Achieving a strong brand online is often challenging when it comes to the use of a corporate font. The standard methods are either using a system font that is likely to be available on your target audience’s devices or to use images to render fonts exactly the way you want them to appear. Latter method has a number of disadvantages: not SEO friendly, not CMS friendly, bad performance due to higher load times and not favorable from a WAI perspective. Using system font on the other hand is disadvantageous with regards to branding other than if your CI font happens to be Arial (or one of the 10 or so widely available standard web fonts).

Using sIFR on (rendering VAG rounded)

Using sIFR on (rendering VAG rounded)

A while ago we came across sIFR, a method to render any font on a website using Javascript and Flash. sIFR works pretty much this way: you download the package, copy the Javascript into to the appropriate folders within your web project, use the included .fla file to create the master font for the web (obviously you need to have the font installed on your computer) and copy the exported .swf file into your web folder. sIFR takes text from your standard HTML markup (e.g. inside a <h1> tag) and substitutes each character with a Flash character. This is done after the page is loaded (the JS is placed before </body>). If Flash is not available on the target device sIFR nicely degrades to HTML. It’s a solid method but somewhat tricky to install and has a couple of other disadvantages. We always found that the rendering was not as good as using images but we never upgraded to sIFR 3 which seems to be better in this regard. In terms of cross-browser compatibility sIFR did a good job but character spacing is a little bit off between IE and FF/ Safari which makes it difficult if you want to control line breaks.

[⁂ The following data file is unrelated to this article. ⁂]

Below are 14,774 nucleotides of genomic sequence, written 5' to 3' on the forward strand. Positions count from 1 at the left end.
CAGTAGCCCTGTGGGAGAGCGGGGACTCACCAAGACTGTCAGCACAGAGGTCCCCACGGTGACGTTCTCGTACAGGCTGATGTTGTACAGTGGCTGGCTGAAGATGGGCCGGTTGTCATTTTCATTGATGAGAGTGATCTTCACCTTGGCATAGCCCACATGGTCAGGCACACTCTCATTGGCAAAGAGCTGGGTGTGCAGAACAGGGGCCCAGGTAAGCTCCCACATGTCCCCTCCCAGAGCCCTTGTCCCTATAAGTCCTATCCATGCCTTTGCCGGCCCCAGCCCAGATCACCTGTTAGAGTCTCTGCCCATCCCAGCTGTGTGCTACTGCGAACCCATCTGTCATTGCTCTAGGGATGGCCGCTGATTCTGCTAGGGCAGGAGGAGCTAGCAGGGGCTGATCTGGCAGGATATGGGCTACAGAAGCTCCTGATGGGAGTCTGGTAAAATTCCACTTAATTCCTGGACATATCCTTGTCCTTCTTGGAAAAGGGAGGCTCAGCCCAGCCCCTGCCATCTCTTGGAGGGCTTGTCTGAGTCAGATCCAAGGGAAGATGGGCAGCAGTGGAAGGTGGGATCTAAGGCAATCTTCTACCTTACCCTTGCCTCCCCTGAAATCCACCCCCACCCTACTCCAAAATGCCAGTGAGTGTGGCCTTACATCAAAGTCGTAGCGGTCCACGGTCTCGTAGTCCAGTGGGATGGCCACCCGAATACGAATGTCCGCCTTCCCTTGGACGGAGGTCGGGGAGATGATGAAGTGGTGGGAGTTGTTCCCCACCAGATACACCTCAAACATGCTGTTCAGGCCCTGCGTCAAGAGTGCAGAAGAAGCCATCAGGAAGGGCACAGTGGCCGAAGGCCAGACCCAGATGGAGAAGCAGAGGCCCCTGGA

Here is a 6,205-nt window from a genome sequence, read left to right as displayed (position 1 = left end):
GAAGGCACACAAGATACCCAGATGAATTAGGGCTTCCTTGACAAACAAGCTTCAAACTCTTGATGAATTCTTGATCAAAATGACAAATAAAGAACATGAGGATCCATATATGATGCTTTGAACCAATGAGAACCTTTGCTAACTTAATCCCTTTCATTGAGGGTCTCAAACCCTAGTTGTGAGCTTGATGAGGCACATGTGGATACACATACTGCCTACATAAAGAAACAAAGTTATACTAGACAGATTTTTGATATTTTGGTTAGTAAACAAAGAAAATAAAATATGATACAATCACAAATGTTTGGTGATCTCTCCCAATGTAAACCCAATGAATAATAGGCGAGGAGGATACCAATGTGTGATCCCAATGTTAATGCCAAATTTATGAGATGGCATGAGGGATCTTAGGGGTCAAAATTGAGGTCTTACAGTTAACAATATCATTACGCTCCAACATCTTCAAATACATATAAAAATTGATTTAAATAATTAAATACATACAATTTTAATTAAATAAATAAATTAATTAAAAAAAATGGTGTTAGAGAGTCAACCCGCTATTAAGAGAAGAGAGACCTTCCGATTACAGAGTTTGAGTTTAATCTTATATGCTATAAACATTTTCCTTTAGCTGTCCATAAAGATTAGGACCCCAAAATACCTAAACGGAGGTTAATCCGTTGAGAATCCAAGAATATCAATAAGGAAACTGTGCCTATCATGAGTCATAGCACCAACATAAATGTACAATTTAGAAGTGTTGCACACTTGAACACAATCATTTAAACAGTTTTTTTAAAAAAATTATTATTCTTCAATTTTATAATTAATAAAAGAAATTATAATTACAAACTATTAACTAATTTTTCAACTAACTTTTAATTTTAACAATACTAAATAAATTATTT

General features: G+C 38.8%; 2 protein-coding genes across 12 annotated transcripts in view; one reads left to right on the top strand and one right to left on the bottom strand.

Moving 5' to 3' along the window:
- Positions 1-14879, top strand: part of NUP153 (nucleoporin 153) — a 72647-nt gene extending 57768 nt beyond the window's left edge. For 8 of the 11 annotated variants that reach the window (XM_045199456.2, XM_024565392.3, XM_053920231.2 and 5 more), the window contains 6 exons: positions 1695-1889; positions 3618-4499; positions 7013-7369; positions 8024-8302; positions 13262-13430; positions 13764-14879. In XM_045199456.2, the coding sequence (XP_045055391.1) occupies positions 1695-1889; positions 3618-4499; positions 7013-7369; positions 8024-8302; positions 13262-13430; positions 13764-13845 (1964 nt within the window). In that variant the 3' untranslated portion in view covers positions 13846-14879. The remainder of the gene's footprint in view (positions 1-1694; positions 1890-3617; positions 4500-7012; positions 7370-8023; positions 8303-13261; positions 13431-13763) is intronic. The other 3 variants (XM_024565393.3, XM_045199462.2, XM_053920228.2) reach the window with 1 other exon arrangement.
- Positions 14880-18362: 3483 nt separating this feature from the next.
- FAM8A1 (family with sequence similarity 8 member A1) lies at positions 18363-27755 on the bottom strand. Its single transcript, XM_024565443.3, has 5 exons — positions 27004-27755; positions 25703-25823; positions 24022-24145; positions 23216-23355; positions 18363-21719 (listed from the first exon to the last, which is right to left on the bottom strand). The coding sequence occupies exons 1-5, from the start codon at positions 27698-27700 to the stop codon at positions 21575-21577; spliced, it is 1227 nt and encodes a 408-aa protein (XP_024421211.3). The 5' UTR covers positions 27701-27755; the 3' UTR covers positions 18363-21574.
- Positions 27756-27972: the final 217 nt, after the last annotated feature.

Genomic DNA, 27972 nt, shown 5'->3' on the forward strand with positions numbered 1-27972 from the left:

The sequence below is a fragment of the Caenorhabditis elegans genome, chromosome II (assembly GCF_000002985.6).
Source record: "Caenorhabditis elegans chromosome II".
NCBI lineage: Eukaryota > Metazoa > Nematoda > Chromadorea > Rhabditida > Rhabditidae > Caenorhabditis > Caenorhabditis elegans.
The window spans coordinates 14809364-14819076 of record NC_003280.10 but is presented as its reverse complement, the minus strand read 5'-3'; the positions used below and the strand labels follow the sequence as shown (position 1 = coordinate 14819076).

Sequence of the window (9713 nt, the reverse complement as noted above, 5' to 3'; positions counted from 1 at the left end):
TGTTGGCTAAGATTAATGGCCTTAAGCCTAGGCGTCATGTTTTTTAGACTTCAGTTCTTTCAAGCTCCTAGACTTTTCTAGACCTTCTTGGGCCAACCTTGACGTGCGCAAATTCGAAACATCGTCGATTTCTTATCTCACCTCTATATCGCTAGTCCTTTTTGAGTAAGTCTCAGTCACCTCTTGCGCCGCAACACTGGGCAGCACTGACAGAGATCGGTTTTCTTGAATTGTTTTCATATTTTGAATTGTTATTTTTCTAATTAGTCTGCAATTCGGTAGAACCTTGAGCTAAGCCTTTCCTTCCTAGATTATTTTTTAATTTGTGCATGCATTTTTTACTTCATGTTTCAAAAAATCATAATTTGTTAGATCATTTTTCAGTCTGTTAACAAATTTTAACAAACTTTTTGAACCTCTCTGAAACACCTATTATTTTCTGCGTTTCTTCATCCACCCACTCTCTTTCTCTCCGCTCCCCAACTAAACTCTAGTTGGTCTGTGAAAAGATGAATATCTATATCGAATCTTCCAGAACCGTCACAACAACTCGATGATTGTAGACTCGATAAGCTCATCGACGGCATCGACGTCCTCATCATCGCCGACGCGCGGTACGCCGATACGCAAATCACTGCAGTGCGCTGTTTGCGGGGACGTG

cufon renders really nicely

Using cufon on a transparent div

Recently I stumbled upon a new method called cufón and I decided to use it for a new project. The installation of the demo was really easy and results looked totally the same on all browsers. The method sounds more complex in terms of what technically happens but neither the developer nor the end user notices any of this. Cufón consists of two modules: a font creator converts a font into VML paths (I am using this awesome site) which are then put into the web directory of your choice together with one more JS file. Just like sIFR you are using regular HTML markup and apply a special CSS class to the parts you want to be picked up by cufón for font substitution. Just like sIFR, cufón will also degrade to HTML if scripts are disabled on the target device.

The results are amazing: it’s super fast, excellent rendering and works on all browsers and platforms. The only disadvantage is that text is not selectable as every single word is put in one <canvas> tag. In IE 6 where <canvas> is not available a different method is used which allows to select text but only one word at a time. We are currently developing 2 new projects using cufón and we will post results here as soon as we go live.

Update: There is quite a bit of write-up on the net comparing different font rendering methods:

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[...] opposed to a system font has been a huge issue for web designers for a long time. Luckily there is sIFR and cufon, 2 methods we use to realize dynamic rendering of fonts on web sites. The latest browser generation [...]

» 4 New Web-Typography Tips & Tricks added these pithy words on Sep 28 09 at 8:05 am

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